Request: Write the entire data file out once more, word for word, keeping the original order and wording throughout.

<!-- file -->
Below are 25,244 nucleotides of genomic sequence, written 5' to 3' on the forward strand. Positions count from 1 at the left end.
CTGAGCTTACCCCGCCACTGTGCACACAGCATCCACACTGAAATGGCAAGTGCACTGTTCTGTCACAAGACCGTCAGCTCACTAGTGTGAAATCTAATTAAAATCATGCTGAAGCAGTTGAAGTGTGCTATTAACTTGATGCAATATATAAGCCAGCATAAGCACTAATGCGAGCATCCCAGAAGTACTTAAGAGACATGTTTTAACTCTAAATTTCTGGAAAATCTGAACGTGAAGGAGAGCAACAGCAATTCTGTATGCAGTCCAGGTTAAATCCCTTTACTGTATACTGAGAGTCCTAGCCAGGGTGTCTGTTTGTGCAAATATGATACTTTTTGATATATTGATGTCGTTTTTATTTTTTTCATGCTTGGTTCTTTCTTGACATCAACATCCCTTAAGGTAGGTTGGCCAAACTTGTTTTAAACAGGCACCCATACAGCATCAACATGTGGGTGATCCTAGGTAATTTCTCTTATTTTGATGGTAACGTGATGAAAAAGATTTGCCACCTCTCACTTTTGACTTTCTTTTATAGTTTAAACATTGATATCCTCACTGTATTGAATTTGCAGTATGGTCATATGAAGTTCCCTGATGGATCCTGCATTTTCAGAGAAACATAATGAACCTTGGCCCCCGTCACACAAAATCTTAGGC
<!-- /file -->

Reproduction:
Below are 25,244 nucleotides of genomic sequence, written 5' to 3' on the forward strand. Positions count from 1 at the left end.
CTGAGCTTACCCCGCCACTGTGCACACAGCATCCACACTGAAATGGCAAGTGCACTGTTCTGTCACAAGACCGTCAGCTCACTAGTGTGAAATCTAATTAAAATCATGCTGAAGCAGTTGAAGTGTGCTATTAACTTGATGCAATATATAAGCCAGCATAAGCACTAATGCGAGCATCCCAGAAGTACTTAAGAGACATGTTTTAACTCTAAATTTCTGGAAAATCTGAACGTGAAGGAGAGCAACAGCAATTCTGTATGCAGTCCAGGTTAAATCCCTTTACTGTATACTGAGAGTCCTAGCCAGGGTGTCTGTTTGTGCAAATATGATACTTTTTGATATATTGATGTCGTTTTTATTTTTTTCATGCTTGGTTCTTTCTTGACATCAACATCCCTTAAGGTAGGTTGGCCAAACTTGTTTTAAACAGGCACCCATACAGCATCAACATGTGGGTGATCCTAGGTAATTTCTCTTATTTTGATGGTAACGTGATGAAAAAGATTTGCCACCTCTCACTTTTGACTTTCTTTTATAGTTTAAACATTGATATCCTCACTGTATTGAATTTGCAGTATGGTCATATGAAGTTCCCTGATGGATCCTGCATTTTCAGAGAAACATAATGAACCTTGGCCCCCGTCACACAAAATCTTAGGC